Some Kids on Epilepsy Diet Still Seizure-Free
WebMD News Archive
Oct. 2, 2001 -- In the 1997 Meryl Streep movie "First Do No Harm," the epilepsy diet saves her child. Long-term results of a clinical trial show that real life can be just like the movies -- sometimes.
It's not the first thing parents should try. Modern drugs control seizures for most children with epilepsy. But some kids keep having seizures despite medication -- often more than 400 a month. Others get some relief, but can't tolerate the side effects. Many of them have tried combinations of six different drugs to little or no avail. For these children, the diet offers hope.
The high-fat, low-carb, calorie-restricted diet is very strict. It's tough for the kids to get used to, and it asks a lot of parents. One champion of the diet is John M. Freeman, MD, director of the pediatric epilepsy center at Johns Hopkins University. Freeman recently reported results from 150 children put on the diet for hard-to-treat epilepsy. After a year, one in 10 kids was seizure free -- and about half of them had at least 50% fewer seizures.
Now, Freeman's team reports that many of these children remain better three to six years after starting the diet.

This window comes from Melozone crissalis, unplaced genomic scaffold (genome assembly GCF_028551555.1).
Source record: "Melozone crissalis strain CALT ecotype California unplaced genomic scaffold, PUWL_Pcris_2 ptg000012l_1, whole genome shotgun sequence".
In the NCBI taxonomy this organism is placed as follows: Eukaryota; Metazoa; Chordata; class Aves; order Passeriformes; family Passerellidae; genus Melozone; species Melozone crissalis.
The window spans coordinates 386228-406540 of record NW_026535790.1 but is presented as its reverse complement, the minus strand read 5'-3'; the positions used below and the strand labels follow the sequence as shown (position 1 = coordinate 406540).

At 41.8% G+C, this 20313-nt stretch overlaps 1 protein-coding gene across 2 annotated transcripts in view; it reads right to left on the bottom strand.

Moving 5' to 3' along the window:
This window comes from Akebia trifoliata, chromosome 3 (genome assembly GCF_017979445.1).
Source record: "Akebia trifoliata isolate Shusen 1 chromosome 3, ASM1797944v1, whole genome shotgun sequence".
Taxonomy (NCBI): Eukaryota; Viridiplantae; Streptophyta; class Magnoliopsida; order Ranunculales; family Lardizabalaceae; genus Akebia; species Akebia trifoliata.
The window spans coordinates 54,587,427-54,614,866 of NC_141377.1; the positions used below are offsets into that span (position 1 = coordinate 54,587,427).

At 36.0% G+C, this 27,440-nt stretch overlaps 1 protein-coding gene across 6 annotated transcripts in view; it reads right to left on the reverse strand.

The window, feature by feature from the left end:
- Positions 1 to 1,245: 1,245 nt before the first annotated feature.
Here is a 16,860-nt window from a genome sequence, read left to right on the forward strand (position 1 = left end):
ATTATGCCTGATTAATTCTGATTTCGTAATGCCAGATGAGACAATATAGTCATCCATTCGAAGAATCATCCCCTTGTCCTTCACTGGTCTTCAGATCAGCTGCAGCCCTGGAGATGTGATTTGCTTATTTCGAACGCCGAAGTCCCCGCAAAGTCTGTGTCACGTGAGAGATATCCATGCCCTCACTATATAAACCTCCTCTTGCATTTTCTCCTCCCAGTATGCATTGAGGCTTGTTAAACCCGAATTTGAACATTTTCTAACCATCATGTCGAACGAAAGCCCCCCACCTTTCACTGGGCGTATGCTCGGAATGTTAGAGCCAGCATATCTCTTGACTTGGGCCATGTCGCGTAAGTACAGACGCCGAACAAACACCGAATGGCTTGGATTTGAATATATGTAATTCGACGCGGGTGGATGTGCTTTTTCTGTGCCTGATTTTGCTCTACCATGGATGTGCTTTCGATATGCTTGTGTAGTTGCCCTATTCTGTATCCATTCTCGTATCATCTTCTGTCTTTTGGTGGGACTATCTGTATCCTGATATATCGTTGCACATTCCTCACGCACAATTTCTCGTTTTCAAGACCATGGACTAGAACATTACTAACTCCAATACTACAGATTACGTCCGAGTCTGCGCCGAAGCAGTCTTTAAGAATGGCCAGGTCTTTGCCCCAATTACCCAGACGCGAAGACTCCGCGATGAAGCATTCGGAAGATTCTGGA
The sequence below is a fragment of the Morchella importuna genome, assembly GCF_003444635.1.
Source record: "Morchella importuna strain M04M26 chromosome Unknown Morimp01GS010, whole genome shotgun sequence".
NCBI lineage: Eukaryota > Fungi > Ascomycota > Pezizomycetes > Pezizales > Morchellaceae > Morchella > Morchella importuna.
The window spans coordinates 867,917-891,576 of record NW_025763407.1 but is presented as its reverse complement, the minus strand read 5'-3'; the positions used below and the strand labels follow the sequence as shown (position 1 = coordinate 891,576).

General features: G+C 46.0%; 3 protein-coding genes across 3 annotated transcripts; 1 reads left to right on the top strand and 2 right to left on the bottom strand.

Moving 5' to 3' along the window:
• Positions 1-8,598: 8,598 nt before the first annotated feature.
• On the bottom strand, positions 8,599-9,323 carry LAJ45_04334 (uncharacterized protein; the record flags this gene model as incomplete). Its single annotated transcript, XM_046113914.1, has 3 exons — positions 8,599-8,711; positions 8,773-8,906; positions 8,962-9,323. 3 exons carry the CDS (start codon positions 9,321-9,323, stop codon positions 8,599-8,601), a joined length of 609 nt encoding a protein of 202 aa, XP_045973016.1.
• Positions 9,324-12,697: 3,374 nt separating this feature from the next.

"For those 83 of the 150 kids who stayed on the diet for a year, we found that a quarter of them had 90% or greater seizure control," Freeman tells WebMD. "Thirteen percent were seizure free. The remaining children were 50%-90% better. What was most amazing was that almost all of those children were off the diet, and were off medication. Most were on the diet for up to two years."
The diet resembles the famous Atkins weight loss diet in that it banishes carbohydrates from the diet and permits some proteins and fats -- in the case of the keto diet, lots of fats. The idea is that the body thinks it is starving when it doesn't get carbohydrates, so it burns fats instead of sugars and fills the blood with substances called ketones. That is why it's called the ketogenic diet, or keto diet for short. But the keto diet is far more drastic than the Atkins diet. And the keto diet closely counts calories so that kids are kept at exactly the normal weight for their height.
It makes a huge change in how the body gets its energy. The big question is why this change stops seizures in some people with epilepsy.
"We don't have any idea why it works," Freeman says. "It seems to work on different seizure types in different-age children. In 1995, very few people in the epilepsy community believed it worked. I think now everybody says, 'Well, we knew all the time that it worked.' This is the first really long-term study that shows the diet not only is effective but that the effect remains long after the diet is gone."